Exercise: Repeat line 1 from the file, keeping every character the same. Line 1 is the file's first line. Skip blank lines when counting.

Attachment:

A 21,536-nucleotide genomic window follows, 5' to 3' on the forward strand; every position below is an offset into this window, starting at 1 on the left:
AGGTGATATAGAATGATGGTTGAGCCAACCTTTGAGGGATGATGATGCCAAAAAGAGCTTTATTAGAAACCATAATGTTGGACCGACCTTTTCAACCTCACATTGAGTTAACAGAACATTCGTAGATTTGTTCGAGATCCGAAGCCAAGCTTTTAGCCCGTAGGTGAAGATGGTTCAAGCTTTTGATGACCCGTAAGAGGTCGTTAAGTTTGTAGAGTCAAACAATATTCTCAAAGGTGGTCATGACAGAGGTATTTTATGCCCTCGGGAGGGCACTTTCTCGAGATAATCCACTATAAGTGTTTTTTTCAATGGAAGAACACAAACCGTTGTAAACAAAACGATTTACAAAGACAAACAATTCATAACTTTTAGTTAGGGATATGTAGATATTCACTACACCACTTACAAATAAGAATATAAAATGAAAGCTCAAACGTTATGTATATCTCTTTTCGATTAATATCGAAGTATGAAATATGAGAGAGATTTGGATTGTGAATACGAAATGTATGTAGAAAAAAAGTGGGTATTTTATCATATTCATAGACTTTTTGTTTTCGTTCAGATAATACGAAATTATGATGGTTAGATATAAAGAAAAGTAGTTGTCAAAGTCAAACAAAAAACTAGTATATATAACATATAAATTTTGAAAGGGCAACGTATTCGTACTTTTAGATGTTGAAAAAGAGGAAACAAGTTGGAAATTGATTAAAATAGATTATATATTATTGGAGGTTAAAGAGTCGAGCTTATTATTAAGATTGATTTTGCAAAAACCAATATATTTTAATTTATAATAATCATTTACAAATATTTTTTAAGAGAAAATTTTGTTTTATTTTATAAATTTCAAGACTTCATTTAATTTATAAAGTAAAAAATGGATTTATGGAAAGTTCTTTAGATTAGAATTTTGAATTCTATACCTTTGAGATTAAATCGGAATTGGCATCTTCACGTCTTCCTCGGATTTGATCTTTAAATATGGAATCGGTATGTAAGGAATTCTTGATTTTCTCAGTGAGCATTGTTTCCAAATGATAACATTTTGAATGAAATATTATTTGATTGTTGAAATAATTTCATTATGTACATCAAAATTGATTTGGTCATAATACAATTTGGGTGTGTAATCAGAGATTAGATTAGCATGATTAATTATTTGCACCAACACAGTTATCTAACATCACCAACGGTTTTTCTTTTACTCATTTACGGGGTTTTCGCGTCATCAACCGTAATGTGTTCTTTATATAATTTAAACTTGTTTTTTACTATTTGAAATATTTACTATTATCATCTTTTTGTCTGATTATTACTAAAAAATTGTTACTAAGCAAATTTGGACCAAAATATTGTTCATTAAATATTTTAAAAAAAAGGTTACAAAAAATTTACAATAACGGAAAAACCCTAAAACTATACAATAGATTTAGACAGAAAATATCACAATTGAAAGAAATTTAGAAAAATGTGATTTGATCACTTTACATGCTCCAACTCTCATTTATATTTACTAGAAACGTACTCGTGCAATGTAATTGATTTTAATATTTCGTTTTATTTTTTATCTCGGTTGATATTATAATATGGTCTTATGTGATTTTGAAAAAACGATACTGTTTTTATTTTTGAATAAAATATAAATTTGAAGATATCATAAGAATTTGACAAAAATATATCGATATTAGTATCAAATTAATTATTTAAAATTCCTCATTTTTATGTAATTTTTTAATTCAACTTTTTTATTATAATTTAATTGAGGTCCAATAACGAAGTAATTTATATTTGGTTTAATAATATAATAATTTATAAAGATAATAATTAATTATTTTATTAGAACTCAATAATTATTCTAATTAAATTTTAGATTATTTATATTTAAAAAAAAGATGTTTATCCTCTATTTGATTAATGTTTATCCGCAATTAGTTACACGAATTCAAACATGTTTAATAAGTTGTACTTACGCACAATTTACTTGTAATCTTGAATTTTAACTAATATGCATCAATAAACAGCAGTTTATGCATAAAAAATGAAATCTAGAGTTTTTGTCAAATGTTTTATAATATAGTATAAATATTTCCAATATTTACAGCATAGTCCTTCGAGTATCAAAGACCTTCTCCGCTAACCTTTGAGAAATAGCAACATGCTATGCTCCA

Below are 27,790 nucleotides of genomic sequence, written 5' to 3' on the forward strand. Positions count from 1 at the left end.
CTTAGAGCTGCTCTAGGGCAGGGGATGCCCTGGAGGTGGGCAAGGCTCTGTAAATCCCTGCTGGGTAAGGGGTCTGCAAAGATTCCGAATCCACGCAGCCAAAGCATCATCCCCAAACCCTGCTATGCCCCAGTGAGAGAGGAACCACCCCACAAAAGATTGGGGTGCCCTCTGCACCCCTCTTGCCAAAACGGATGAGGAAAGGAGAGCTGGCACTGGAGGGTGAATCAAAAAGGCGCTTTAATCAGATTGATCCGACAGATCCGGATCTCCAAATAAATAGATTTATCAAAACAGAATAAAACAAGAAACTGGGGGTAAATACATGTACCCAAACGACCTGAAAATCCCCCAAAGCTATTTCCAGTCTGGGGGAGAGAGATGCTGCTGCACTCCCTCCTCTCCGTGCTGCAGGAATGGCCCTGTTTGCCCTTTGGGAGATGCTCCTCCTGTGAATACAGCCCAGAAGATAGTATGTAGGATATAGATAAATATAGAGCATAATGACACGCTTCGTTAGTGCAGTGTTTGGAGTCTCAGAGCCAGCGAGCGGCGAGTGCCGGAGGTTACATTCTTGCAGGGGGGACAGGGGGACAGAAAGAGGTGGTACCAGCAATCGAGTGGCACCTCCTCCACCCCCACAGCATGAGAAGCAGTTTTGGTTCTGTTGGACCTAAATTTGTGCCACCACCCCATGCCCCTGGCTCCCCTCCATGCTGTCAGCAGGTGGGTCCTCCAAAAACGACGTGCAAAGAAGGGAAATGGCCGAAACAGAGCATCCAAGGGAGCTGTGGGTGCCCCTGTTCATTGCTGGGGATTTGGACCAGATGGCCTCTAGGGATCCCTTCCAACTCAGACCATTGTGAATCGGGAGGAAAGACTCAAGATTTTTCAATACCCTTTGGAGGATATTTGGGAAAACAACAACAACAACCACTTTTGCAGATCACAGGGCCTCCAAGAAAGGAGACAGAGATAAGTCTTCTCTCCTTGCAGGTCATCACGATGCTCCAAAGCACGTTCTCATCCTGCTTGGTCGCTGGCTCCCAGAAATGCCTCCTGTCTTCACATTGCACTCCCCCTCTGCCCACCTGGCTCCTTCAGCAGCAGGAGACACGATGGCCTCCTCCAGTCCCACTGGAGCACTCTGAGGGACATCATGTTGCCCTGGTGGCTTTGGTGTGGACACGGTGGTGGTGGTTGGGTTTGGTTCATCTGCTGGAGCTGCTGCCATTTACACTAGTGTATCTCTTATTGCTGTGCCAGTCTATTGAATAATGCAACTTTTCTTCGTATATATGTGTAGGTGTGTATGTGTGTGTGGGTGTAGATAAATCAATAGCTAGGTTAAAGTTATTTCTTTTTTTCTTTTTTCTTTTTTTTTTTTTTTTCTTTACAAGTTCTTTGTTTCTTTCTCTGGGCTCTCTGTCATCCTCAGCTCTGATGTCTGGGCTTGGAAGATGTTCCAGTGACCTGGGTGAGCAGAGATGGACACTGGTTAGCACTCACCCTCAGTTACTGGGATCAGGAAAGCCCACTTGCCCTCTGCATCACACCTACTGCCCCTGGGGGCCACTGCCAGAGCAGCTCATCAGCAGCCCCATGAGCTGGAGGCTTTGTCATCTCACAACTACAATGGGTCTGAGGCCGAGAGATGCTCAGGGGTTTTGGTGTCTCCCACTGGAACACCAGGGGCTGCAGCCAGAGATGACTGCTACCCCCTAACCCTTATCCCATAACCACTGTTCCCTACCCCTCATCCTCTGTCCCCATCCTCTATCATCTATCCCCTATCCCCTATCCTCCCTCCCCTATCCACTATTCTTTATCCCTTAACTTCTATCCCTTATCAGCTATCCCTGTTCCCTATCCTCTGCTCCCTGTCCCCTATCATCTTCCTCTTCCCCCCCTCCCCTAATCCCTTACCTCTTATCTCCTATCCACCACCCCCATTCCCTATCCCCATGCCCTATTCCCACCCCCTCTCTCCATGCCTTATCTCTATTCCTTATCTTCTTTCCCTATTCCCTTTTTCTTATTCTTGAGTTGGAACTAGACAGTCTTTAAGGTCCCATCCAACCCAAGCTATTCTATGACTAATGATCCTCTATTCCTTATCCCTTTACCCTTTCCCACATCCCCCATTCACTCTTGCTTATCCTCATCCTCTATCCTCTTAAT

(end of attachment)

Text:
A 21,536-nucleotide genomic window follows, 5' to 3' on the forward strand; every position below is an offset into this window, starting at 1 on the left: